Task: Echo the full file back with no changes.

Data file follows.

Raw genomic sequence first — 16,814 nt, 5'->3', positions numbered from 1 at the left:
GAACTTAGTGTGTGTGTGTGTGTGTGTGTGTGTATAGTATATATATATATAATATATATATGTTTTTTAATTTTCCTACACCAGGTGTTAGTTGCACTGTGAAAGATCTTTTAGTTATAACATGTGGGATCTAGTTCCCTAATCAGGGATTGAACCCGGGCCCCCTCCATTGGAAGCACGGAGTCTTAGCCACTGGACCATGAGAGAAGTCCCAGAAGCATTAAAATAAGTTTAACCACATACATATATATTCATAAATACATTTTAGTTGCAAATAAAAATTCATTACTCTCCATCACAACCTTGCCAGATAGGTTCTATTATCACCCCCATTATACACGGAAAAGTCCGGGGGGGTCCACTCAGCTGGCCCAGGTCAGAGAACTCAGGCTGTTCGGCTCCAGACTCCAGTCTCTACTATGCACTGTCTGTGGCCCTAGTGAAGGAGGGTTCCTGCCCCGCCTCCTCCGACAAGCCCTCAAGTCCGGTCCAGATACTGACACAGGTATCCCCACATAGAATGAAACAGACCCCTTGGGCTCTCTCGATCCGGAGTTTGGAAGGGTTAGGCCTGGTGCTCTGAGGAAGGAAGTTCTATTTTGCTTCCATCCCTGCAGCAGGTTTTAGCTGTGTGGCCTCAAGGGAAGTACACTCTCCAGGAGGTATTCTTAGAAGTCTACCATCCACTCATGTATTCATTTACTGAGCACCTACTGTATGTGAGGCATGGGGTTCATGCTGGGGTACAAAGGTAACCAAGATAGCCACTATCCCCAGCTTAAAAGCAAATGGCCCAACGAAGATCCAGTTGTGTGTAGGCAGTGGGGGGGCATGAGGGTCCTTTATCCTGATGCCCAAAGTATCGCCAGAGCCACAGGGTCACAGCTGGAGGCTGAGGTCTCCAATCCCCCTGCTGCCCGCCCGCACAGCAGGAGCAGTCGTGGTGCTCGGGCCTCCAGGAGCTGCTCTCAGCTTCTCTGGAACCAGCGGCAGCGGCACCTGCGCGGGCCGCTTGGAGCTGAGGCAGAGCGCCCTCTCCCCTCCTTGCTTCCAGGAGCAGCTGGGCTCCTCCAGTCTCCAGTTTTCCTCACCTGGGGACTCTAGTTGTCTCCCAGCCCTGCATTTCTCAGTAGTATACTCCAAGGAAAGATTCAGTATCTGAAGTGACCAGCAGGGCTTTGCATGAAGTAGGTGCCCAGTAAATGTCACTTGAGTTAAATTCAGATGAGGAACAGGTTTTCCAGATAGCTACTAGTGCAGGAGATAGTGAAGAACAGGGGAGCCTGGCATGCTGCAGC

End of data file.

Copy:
Raw genomic sequence first — 16,814 nt, 5'->3', positions numbered from 1 at the left:
GAACTTAGTGTGTGTGTGTGTGTGTGTGTGTGTATAGTATATATATATATAATATATATATGTTTTTTAATTTTCCTACACCAGGTGTTAGTTGCACTGTGAAAGATCTTTTAGTTATAACATGTGGGATCTAGTTCCCTAATCAGGGATTGAACCCGGGCCCCCTCCATTGGAAGCACGGAGTCTTAGCCACTGGACCATGAGAGAAGTCCCAGAAGCATTAAAATAAGTTTAACCACATACATATATATTCATAAATACATTTTAGTTGCAAATAAAAATTCATTACTCTCCATCACAACCTTGCCAGATAGGTTCTATTATCACCCCCATTATACACGGAAAAGTCCGGGGGGGTCCACTCAGCTGGCCCAGGTCAGAGAACTCAGGCTGTTCGGCTCCAGACTCCAGTCTCTACTATGCACTGTCTGTGGCCCTAGTGAAGGAGGGTTCCTGCCCCGCCTCCTCCGACAAGCCCTCAAGTCCGGTCCAGATACTGACACAGGTATCCCCACATAGAATGAAACAGACCCCTTGGGCTCTCTCGATCCGGAGTTTGGAAGGGTTAGGCCTGGTGCTCTGAGGAAGGAAGTTCTATTTTGCTTCCATCCCTGCAGCAGGTTTTAGCTGTGTGGCCTCAAGGGAAGTACACTCTCCAGGAGGTATTCTTAGAAGTCTACCATCCACTCATGTATTCATTTACTGAGCACCTACTGTATGTGAGGCATGGGGTTCATGCTGGGGTACAAAGGTAACCAAGATAGCCACTATCCCCAGCTTAAAAGCAAATGGCCCAACGAAGATCCAGTTGTGTGTAGGCAGTGGGGGGGCATGAGGGTCCTTTATCCTGATGCCCAAAGTATCGCCAGAGCCACAGGGTCACAGCTGGAGGCTGAGGTCTCCAATCCCCCTGCTGCCCGCCCGCACAGCAGGAGCAGTCGTGGTGCTCGGGCCTCCAGGAGCTGCTCTCAGCTTCTCTGGAACCAGCGGCAGCGGCACCTGCGCGGGCCGCTTGGAGCTGAGGCAGAGCGCCCTCTCCCCTCCTTGCTTCCAGGAGCAGCTGGGCTCCTCCAGTCTCCAGTTTTCCTCACCTGGGGACTCTAGTTGTCTCCCAGCCCTGCATTTCTCAGTAGTATACTCCAAGGAAAGATTCAGTATCTGAAGTGACCAGCAGGGCTTTGCATGAAGTAGGTGCCCAGTAAATGTCACTTGAGTTAAATTCAGATGAGGAACAGGTTTTCCAGATAGCTACTAGTGCAGGAGATAGTGAAGAACAGGGGAGCCTGGCATGCTGCAGC